“Look, that sabertooth has noticed something. See how he is sniffing the air. I think he noticed Og!”
“Yes! He’s headed for Og! Run Og, ru… ooohhh.”
I guess Mrs. Og won’t be getting that new rug anytime soon.”
“Yeah, and I’m not going to try sneaking up on a sabertooth any time soon, at least not until we invent deodorant.”
Humor aside, we are the descendants of the smart ones who looked before they leaped, and learned from mistakes.
If the foundational principles of conservatism are that there are more wrong ways than right and that caution is a survival virtue, then how do these manifest in daily life? We will not have space to provide a full suite of examples, nor to go into great depth on any of them. Our intent is simply to offer an introduction to how conservative thought informs and shapes Right response to challenge.
A few examples
The term “Socialism” includes Communism, Fascism, National Socialism, Democratic socialism, and all the other forms of collectivist government that put the collective interests of the State ahead of the individual. In fact, that may be the principal distinguishing characteristic of governments. The Leftist forms such as Socialism take the position that the individual exists to serve the state, while those on the Right assert that the State exists to serve and protect the individual.
Conservatives know that Socialism in its many forms has been tried and failed in every trial. Good theoretical arguments show that not only does it not work but that it cannot work. Consequently, the conservative Right stands in opposition to yet another futile attempt, regardless of how appealing it might seem on the surface.
The Left, on the other hand, asserts that no one can predict that the next attempt will fail. Frequently they will say that the only reason previous attempts failed is that the systems were not implemented correctly. It never seems to sink in that if Socialism must be precisely implemented or it will fail, then it is too fragile to survive. Capitalism and its attendant individual freedom, conversely, has survived for hundreds if not thousands of years through flood, famine, earthquake, war, pestilence, and is extremely robust and antifragile.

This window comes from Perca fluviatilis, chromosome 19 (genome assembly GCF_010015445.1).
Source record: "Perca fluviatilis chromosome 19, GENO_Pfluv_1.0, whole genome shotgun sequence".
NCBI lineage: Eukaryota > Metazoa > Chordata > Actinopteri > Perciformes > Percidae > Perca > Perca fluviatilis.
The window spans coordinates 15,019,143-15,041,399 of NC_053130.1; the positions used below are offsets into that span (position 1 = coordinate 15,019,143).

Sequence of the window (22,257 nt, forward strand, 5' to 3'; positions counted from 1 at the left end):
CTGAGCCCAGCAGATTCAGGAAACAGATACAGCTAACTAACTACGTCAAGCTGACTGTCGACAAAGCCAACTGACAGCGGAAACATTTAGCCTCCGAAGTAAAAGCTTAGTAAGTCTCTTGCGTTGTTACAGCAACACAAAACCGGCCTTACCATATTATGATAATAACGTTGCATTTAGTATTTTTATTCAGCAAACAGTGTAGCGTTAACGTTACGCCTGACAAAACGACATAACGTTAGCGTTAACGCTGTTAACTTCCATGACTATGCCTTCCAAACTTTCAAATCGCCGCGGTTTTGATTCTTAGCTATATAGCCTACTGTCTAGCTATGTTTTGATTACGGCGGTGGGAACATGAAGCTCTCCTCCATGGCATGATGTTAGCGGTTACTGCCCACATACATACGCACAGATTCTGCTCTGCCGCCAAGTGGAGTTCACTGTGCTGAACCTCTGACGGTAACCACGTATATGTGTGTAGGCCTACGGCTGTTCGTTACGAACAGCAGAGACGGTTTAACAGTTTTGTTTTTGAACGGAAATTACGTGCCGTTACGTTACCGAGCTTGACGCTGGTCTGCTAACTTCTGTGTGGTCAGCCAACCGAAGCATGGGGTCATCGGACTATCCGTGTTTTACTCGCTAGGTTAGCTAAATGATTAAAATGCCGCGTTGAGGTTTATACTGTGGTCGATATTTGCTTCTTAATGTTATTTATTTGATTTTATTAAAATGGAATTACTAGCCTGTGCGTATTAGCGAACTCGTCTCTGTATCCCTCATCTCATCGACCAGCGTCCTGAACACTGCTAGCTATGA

The Left has taken the position that nearly everyone is a victim of someone or something, that our thoughts and feelings are under the control of others, and that it is society, the environment, and other influences that are responsible for an individual’s actions. Thus society must be shaped and constrained to ensure that all actions and activities never cause distress or discomfort to its members, except for those who are designated as oppressors. Those so designated must be identified, punished, and eliminated for the greater good.
Alternatively, the Conservative position is that each individual during the course of their life is confronted with a multitude of choices. While we might seek advice and counsel, we alone make our choices and are responsible for the consequences. We do not hand over to others the power to dictate our feelings, although we may choose to allow our feelings to be influenced by music, a powerful story, another person, or some other factor. No-one makes us angry or sad or happy or any other feeling beyond the power we choose to allow them. Yes, others may take actions of which we disapprove, or which may be harmful or helpful to us. We are not powerless, though. We have a vast history of experience to draw upon to guide us and suggest appropriate responses. We are not helpless victims. We may not like the hand we are dealt, or the circumstances we face, and even though we may be powerless to change the situation, we still have the choice of our response.
Recently, the Left has been working to remove statues and memorials of which they disapprove. Christopher Columbus, Teddy Roosevelt, and numerous Confederate generals have all enjoyed their attention. These activities serve several purposes for the Left. They find it amusing to be able to provoke the Right and destroy the artifacts the Right values. It also serves to remove reminders of history that support and maintain the collective conservative memory.
Take, for example, statues of Confederate generals such as Robert E. Lee. The Left condemns him as someone who fought to preserve a way of life that supported slavery. In the black and white thought of the Left, such a person was evil and his memory should be erased. Anyone who opposes such removal must seek to restore slavery – a charge they level against the Right.